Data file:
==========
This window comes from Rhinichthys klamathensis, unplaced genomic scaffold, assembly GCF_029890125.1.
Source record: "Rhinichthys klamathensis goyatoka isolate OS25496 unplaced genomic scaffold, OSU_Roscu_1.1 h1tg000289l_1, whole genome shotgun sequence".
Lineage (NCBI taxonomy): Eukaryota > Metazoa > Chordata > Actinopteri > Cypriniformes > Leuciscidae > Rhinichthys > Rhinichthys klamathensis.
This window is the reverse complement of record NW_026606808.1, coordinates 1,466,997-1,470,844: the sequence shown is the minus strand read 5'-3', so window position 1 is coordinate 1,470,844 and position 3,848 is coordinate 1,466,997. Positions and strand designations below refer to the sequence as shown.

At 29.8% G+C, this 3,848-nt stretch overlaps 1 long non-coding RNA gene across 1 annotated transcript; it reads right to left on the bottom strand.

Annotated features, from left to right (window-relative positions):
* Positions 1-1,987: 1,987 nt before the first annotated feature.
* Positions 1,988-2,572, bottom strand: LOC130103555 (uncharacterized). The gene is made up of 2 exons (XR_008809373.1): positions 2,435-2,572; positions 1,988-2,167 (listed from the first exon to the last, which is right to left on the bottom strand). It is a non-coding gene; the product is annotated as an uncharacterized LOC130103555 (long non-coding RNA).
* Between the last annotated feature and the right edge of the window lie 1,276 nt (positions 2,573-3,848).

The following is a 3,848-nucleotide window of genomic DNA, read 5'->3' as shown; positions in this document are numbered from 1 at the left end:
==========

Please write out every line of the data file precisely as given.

This window comes from Rhinichthys klamathensis, unplaced genomic scaffold, assembly GCF_029890125.1.
Source record: "Rhinichthys klamathensis goyatoka isolate OS25496 unplaced genomic scaffold, OSU_Roscu_1.1 h1tg000289l_1, whole genome shotgun sequence".
Lineage (NCBI taxonomy): Eukaryota > Metazoa > Chordata > Actinopteri > Cypriniformes > Leuciscidae > Rhinichthys > Rhinichthys klamathensis.
This window is the reverse complement of record NW_026606808.1, coordinates 1,466,997-1,470,844: the sequence shown is the minus strand read 5'-3', so window position 1 is coordinate 1,470,844 and position 3,848 is coordinate 1,466,997. Positions and strand designations below refer to the sequence as shown.

At 29.8% G+C, this 3,848-nt stretch overlaps 1 long non-coding RNA gene across 1 annotated transcript; it reads right to left on the bottom strand.

Annotated features, from left to right (window-relative positions):
* Positions 1-1,987: 1,987 nt before the first annotated feature.
* Positions 1,988-2,572, bottom strand: LOC130103555 (uncharacterized). The gene is made up of 2 exons (XR_008809373.1): positions 2,435-2,572; positions 1,988-2,167 (listed from the first exon to the last, which is right to left on the bottom strand). It is a non-coding gene; the product is annotated as an uncharacterized LOC130103555 (long non-coding RNA).
* Between the last annotated feature and the right edge of the window lie 1,276 nt (positions 2,573-3,848).

The following is a 3,848-nucleotide window of genomic DNA, read 5'->3' as shown; positions in this document are numbered from 1 at the left end: